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Information Literacy

What type of source is this?

Knowing what type of source you're working with can help you decide how to situate it in your own writing. The video below describes some of the differences between popular and scholarly articles and gives an overview of the sections you might find in a scholarly article.

How will I use this source in my writing?

Once you know what type of source you are working with, you are better prepared to decide how you might incorporate it into your own work. The following categories, created by Joseph Bizup, describe the way that writers (like you!) use sources in their writing. You can remember these roles with the acronym BEAM.


Writers rely on these sources for general factual information. For instance, a writer could use background information to introduce a setting, situation, or problem in the term paper.

Exhibit or Evidence

Writers interpret and analyze sources like these in the same way they are used as exhibits and evidence in a museum or a court.


Writers engage with these sources that they agree with or disagree with. The sources are usually written by scholars in their field. For instance, writers often include sources that describe earlier work that is specifically relevant to their own research question and their thesis (what they consider to be the answer to that question.)

Method or Theory

Writers follow the key terms, concepts, or manner of working that are explained in these sources. That is, they pay attention to and use the relevant work of others before them to carry out their own work and then describe it in the term paper.

Example: Engaging with Sources

Let's say I'm working on a researched letter to the editor, in which I argue that Notre Dame should provide access to napping spaces across campus. In order to fully understand the topic, and to make a strong argument, I'll be pulling from multiple types of sources. Select the headings below to expand the relevant section and see one example in action.

I came across this magazine article on the Web, which provides case studies and summaries of academic research in a more accessible language that resonates with me and my audience...


Waxman, O.B. (2014, August 29). Napping around: Colleges provide campus snooze rooms. Time.

...and I can pair it with this academic article that presents the findings of a particular study and may be considered more authoritative by my audience.


Duggan, K. A., McDevitt, E. A., Whitehurst, L. N., & Mednick, S. C. (2018). To nap, perchance to DREAM: a factor analysis of college students’ self-reported reasons for napping. Behavioral sleep medicine, 16(2), 135-153.

Although certain types of sources may tend to play a single role for most authors (e.g. encyclopedia entries are most often used as background sources, arguments most often come from scholarly sources), some sources might play multiple roles in your writing. For example, I might use different parts of the scholarly article I found to serve different purposes in my letter to the editor.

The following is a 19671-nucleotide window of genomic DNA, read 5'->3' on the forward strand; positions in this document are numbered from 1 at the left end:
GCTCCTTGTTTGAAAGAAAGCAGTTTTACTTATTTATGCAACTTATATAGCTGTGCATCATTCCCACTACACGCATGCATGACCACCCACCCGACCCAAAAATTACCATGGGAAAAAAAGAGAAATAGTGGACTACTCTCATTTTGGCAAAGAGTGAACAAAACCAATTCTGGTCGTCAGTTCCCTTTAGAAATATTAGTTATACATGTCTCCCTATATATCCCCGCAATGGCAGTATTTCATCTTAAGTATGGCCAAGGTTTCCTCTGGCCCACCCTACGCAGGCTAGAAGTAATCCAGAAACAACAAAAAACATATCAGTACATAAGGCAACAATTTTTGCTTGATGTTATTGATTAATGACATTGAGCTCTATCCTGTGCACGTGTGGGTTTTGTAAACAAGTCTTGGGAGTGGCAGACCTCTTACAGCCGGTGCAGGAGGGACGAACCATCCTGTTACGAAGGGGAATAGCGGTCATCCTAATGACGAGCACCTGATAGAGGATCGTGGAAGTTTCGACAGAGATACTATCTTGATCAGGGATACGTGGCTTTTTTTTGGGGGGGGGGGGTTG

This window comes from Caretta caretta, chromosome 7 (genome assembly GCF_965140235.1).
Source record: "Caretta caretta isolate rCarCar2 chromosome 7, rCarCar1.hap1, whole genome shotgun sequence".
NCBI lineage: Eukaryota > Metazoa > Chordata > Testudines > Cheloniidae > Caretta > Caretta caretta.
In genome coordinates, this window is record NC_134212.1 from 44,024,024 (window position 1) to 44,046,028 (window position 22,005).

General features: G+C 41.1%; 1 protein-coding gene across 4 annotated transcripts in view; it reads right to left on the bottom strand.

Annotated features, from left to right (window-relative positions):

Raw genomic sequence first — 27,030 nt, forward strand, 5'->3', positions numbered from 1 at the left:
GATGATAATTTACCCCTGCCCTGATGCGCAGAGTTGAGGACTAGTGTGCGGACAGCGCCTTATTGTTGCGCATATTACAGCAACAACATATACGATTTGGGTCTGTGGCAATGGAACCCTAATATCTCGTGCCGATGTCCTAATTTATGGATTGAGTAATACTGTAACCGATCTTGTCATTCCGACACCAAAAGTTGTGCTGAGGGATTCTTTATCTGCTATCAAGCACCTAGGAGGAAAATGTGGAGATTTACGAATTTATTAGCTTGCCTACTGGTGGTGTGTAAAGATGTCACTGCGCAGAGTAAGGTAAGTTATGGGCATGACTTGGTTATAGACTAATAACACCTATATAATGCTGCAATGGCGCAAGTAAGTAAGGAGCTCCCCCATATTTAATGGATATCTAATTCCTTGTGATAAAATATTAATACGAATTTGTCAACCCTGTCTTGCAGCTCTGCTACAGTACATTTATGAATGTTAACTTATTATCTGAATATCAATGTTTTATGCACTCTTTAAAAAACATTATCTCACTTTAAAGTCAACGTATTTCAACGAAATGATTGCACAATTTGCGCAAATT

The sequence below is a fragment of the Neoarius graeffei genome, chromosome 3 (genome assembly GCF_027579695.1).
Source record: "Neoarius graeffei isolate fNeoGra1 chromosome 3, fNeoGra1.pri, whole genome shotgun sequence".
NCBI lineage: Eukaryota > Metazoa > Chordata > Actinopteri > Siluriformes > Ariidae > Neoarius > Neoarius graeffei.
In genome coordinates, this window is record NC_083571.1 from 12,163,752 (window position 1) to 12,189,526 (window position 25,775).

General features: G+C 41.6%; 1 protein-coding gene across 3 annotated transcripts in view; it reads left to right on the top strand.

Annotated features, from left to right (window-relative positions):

The introduction provides me with the background knowledge that psychologists and neuroscientists use naps to understand sleep. The dense references in the text point me to other articles that I can follow up on. I'm particularly interested in the two studies that have shown that naps can mitigate the negative effects of sleep deprivation.


In the discussion section of this article, I like the DREAM acronym that the authors use to describe the reasons that people take naps. I am particularly interested in the finding that conscientious individuals use naps to increase productivity. I think this finding could be a compelling argument for my audience because of the high levels of conscientiousness I've observed in my fellow classmates and because the university already provides some support in developing good sleep hygiene through the wellness center.

Strategies for reading scholarly sources

Reading is an integral part of the research and writing process but reading scholarly sources often requires a different approach than the one we take when reading other types of texts. While you might read a magazine article from start to finish, you may want to read a scholarly article "out of order."

  1. Start with the abstract, a short paragraph that describes the rest of a larger work. Abstracts appear most often in scholarly sources, like journal articles, and describe the research question, findings, and conclusions of the work. They're designed to help you quickly decide whether the article will be useful to you.
  2. If the abstract makes the article sound useful for your research, continue on to the introduction. This section defines the article's guiding question and situates it within the existing research on the topic. Some articles might go quite in-depth in summarizing previous research in a separate literature review section. Both the introduction and the literature review are good places to gather background information and to find citations that you can use to follow the conversation.
  3. Jump all the way down to the conclusion, where the authors summarize their research and connect it back to the existing literature. 
  4. Go back to the middle of the article, sometimes labeled as the methodology and results sections, to learn more about how the authors came came to their conclusions. Reading this section last allows you to familiarize yourself with the authors' research question and results and can help get you through some of the jargon and technical explanations in the middle of the article.
  5. Don't forget to follow up on interesting citations in the bibliography, reference, or works cited list!

Try it out!

Engaging with Sources

Complete this activity to summarize a source and determine how you might use it in your own writing

Complete the Module